In the main floor there are three rooms with open doors between them, two are more normal restaurants, and one cosy bar where you sit on high stools at van den Erden’s tables. You can also buy the bottles that you see around you in the room and bring them home with you. In the next floor there are two dining rooms, a tasting room with natural light from an inside patio, and in the other jazz and flamenco concerts are held once in a while. The familiy also runs a small hotel in the other building.
Key words are varied wines from all over Spain (and some from outside), and creative dishes based on seasonal products. Worth mentioning, this is snob-free zone, and all the wines are for drinking, more than 500 references in total. Some restaurants with a much shorter wine-list have some show-wines like Vega Sicilias in old vintages that noone has the wallet to buy. Here there are a few really expensive wines, but the difference is -and while we are talking about Ribera del Duero- that the most expensive Vegas and Sastres are a logical continuation of an extensive list of wines from the Ribera. For Andalusian wines I can only think of one contender, Armando Guerras place in Sanlúcar de Barrameda. (Read about him here.) But for wines from the Málaga province you simply go to Los Patios.
After so many visits it’s difficult to pick just a few wines. I have tasted many local and regional wines, such as Sedella and Schatz from the Málaga province, the sherries of Ramiro Ibañez and Equipo Navazos from Cádiz. Sparklers from Recaredo (Cava), whites from Lagar de Pintos (Rías Baixas)and Avanthia (Valdeorras) and developed reds from Álvaro Palacios (Priorat), Ánima Negra (Mallorca) and Dominio de Atauta (Ribera del Duero) will rarely disappoint.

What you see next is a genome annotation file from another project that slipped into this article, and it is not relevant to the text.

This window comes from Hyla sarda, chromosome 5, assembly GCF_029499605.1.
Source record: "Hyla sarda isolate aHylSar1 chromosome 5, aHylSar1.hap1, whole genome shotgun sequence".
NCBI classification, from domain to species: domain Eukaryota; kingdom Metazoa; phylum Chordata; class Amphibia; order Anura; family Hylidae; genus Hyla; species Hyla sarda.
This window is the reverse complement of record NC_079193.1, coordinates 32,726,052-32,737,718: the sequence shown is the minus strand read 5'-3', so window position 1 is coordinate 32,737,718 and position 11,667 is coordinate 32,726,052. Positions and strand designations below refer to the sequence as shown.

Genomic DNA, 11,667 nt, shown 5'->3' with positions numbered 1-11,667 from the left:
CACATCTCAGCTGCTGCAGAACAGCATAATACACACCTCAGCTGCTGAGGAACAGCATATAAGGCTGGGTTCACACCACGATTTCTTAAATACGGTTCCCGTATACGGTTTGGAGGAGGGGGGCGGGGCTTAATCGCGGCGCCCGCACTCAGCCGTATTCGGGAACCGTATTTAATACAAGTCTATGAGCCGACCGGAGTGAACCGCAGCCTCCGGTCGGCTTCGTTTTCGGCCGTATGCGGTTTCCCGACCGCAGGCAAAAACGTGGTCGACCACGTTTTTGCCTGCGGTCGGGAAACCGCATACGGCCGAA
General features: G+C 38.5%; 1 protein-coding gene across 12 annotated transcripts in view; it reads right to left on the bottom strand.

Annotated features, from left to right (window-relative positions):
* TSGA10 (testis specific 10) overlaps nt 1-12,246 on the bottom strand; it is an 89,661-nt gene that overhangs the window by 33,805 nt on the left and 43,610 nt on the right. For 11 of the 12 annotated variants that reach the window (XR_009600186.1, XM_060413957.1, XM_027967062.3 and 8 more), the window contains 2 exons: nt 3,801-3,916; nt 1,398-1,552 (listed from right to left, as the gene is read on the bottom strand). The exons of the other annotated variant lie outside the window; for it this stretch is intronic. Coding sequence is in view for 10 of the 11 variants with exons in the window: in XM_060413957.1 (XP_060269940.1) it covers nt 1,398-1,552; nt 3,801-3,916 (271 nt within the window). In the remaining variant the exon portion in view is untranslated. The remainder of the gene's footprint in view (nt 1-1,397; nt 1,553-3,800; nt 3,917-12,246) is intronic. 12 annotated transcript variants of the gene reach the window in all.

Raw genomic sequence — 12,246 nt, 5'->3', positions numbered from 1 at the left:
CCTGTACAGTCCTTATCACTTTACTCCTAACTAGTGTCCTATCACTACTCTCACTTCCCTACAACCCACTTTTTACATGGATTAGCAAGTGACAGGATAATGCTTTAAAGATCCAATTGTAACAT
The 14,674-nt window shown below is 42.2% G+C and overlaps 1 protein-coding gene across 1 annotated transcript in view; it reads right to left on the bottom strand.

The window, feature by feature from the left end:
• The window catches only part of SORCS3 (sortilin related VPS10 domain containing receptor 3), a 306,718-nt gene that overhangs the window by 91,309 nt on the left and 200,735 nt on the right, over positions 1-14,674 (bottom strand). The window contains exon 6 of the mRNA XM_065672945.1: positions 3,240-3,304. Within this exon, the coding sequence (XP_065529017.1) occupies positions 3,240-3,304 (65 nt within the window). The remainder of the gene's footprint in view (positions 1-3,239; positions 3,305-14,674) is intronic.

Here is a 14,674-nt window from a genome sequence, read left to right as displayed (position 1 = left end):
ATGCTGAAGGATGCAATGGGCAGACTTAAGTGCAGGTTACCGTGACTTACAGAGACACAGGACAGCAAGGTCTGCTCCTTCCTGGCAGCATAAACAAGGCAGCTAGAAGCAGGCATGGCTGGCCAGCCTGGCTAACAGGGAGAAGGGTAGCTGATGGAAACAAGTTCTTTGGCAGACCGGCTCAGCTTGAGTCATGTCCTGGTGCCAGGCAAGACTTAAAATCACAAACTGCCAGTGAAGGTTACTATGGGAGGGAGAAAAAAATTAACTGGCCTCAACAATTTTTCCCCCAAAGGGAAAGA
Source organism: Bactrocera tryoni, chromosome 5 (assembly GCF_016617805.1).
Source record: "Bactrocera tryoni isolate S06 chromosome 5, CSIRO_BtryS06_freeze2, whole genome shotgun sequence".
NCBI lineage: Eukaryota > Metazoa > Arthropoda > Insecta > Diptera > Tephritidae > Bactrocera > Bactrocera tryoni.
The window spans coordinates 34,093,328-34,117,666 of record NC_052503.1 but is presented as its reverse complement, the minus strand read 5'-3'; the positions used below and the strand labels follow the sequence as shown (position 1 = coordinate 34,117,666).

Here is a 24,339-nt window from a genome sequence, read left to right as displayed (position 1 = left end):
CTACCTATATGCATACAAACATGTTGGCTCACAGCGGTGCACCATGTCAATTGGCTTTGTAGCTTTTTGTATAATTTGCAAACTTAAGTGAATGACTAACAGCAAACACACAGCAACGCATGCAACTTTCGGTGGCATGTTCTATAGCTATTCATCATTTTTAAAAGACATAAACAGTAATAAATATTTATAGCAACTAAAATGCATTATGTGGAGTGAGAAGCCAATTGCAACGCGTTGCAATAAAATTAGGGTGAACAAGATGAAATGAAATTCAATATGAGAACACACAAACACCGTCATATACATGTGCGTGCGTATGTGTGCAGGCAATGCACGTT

My last visit was earlier this year. I will always discuss with the sommeliers, of course, but this is the kind of place that I can let them get the last word, and I can easily trust that the wine will be good and the pairings successful. This time the first wine was Igualado 2014 a red blend from nearby Ronda bodega Joaquín Fernández. Dark, young colour; balsamic aroma (mint), peppery and spicy, with mature tannins, that went well with “ternera con foie” (veal with foie gras), even if I would suspect the wine to be too dominant. Next was “texturas de panceta”, different textures of pork belly, served with green puré and fennel. the different ingredients blended superbly, and the wine that Julián suggested, Vetus 2011 from Toro (dark, red berries, blackcurrant, morello and a touch of minty oak, mature and integrated tannins, a very elegant Toro) was interesting to see with the varying textures of the food.